top of page

Featured Posts

square with Hot Tub.jpg
Large Square Advert.jpg

FULL STORY HERE...

House for rent in Gale Road in Sefton is a SCAM. Rental scams are rife atm - Please Be Aware


SCAM ALERT

Facebook is full of scams and property scams are rife at the moment. A property advertised on Facebook to rent on Gale Road in Litherland for £700pcm is a scam.

This listing needs as many people as possible to report it to Facebook and hopefully it will be taken off. This is the Facebook link to his fake page which also has numerous other false properties on.


In this case, the ‘landlord’ claims to live in Scotland and uses the email address of angmcc1980@gmail.com. He requests one months rent as a deposit and the first months rent be paid via an Airbnb link (which is also fake), after which you will be given the keys and five days in which to view the property and sign the tenancy agreement. If you don’t like the property then you return the keys for a refund.


This beautiful half a million-plus house in Formby is up for rent, including all bills and council tax for a mere £950 month. It sounds too good to be true doesn’t it? That’s because it isn’t true, ITS A SCAM!


The genuine owner of this house is an older lady that has had people knocking at her house which is her home, expecting to rent it. The lady has reported it to the police and they haven’t been able to do anything about it. Her house is still up for rent on the Facebook page along with another eight properties of which are all scams.


The disgusting people who have set up this page were still live on Facebook but since our post, this has now successfully been taken down. Amazing news! So many people reported it and Facebook took it down. Click HERE to read the original story about the Formby property.


Please report the Litherland listing to Facebook by clicking the link HERE

Please report the post to Facebook.


Please do never part with any money unless you have actually been to the house and looked around and met the owner. This scam goes on around the world.


Rental property listing scams typically aim to steal money from interested renters. They’ll try to get you to pay for a security deposit or move-in fee without ever seeing the house or flat and they’ll keep the money without any intention of renting a house to you.


The best way to avoid a scam is to see the house or apartment in person and meet the landlord before you move forward with any part of the application process.


How Can You Tell If a Rental Property Listing Is a Scam?

There are a handful of commonalities seen in fraudulent rental listings. These are seven rental scam warning signs every renter should look out for as they search for a place to rent:


1. They Don’t Want to Meet You in Person:

It’s never a good sign if the person who posted a rental listing says that they are not able to or don’t want to meet you in person. Even if you’re not able to meet in person, you should always be able request a real-time video walkthrough of the rental so you know that the property exists.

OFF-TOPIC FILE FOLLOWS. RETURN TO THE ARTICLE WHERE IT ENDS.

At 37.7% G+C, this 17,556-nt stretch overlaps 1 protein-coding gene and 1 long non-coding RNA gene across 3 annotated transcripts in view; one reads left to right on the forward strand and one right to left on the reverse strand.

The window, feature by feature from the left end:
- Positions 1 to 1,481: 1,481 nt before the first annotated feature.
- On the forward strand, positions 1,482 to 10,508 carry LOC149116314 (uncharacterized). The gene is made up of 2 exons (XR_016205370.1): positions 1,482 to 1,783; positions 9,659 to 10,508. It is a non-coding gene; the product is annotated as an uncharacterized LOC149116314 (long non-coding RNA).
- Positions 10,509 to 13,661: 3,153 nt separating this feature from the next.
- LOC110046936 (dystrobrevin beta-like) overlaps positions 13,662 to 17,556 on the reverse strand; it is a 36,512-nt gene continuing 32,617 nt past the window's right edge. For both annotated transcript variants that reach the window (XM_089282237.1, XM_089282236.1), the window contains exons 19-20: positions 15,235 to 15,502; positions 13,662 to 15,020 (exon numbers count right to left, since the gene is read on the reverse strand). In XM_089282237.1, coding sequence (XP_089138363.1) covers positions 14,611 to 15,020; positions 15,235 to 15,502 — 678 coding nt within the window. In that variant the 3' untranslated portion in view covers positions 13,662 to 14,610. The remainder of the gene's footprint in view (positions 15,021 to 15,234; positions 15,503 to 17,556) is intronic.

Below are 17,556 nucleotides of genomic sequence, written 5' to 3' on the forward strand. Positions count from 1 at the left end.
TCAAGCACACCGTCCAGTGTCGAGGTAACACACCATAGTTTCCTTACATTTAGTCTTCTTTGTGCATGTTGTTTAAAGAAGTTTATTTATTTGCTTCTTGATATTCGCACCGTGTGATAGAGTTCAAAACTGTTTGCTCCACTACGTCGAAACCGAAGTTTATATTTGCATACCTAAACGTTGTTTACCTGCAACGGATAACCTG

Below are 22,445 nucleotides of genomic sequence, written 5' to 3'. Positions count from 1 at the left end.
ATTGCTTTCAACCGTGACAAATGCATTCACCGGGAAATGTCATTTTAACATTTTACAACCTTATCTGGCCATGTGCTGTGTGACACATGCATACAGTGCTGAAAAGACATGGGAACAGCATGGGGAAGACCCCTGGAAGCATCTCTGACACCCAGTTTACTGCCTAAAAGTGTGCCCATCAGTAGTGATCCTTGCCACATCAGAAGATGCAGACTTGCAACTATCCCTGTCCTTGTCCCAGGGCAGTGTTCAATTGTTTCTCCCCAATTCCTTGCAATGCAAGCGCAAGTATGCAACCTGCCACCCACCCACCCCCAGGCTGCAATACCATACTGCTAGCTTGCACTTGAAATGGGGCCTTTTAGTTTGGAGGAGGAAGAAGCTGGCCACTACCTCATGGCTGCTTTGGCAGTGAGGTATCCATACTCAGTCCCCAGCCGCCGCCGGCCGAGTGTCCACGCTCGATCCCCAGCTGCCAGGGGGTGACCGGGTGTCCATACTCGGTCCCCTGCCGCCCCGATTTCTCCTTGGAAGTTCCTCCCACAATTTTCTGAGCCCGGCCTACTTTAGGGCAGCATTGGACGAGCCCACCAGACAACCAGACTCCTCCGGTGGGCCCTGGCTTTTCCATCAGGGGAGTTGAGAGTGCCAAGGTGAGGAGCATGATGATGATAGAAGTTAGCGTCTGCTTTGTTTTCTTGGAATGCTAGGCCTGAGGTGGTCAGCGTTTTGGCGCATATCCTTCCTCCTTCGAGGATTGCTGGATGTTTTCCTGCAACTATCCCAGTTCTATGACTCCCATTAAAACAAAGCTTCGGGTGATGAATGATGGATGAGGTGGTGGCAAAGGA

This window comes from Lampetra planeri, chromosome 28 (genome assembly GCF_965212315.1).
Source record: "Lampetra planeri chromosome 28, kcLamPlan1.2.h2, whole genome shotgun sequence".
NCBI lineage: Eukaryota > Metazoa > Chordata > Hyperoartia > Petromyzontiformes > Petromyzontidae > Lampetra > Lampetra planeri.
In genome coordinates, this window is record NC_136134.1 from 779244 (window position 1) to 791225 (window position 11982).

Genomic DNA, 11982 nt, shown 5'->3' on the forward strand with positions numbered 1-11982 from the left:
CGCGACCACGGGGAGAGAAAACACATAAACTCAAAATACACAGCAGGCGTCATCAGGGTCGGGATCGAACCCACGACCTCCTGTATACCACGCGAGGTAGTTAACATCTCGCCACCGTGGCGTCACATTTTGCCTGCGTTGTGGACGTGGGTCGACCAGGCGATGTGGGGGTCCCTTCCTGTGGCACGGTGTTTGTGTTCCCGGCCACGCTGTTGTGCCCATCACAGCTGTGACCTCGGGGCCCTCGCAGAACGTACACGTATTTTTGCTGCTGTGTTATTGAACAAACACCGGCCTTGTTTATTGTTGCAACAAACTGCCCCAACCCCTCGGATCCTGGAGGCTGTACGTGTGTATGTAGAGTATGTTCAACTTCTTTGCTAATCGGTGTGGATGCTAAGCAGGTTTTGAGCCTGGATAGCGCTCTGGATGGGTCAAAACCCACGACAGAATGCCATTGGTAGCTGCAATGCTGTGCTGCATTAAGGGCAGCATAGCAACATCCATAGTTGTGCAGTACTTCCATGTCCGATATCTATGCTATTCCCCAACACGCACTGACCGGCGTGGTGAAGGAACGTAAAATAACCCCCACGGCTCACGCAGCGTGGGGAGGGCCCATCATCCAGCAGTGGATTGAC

A good landlord will make sure that they can meet you either digitally or in person so that they can feel comfortable with trusting you as a renter. Plus, a landlord should want to meet you in person to make sure you’re legitimate, as well. On the flip side, scammers typically don’t want to meet you, since they don’t want you to be able to report them.


2. They Want You to Move in Immediately, Without Ever Seeing the Property:

Even if you meet someone in person who claims to be the landlord, you should always see the property before signing a lease or sending any money. It’s easy for someone to say they have a property and fake an online listing, so it’s best to see the property in person and make sure the place is available.


In most rental scams, the individual advertising the property doesn’t actually have any way to access the inside of the property. If a landlord instructs you to inspect the property by walking around the outside at your convenience, this is almost certainly a scam.


If you are in the unfortunate position of needing a place immediately, be extra careful. Properties that are available right away can be scams or the sign of a disorganized landlord.


3. They Ask for Rent or a Security Deposit Before Signing a Lease:

An apparent sign that the house or flat you’re looking at is a scam is if the property manager, landlord, or estate agent asks for rent or a security deposit before signing a lease.


As a potential renter, you should never be asked to give a large sum of money before seeing and having all parties sign a lease. Application fees, which are used to cover the costs of background checks, are an acceptable fee to pay before signing a lease. The first month’s rent or a security deposit, however, is not.


You should never mail or wire money to anyone if you have not signed a lease. In some cases, a scammer will tell you they live overseas and need you to forward the money to them in return for the keys. In an even more dangerous scenario, you might be asked to wire money to someone who you have only talked to online. Remember that anyone who doesn’t live near the rental itself should have someone, such as a property manager or estate agent, who lives in the area and can handle these logistics.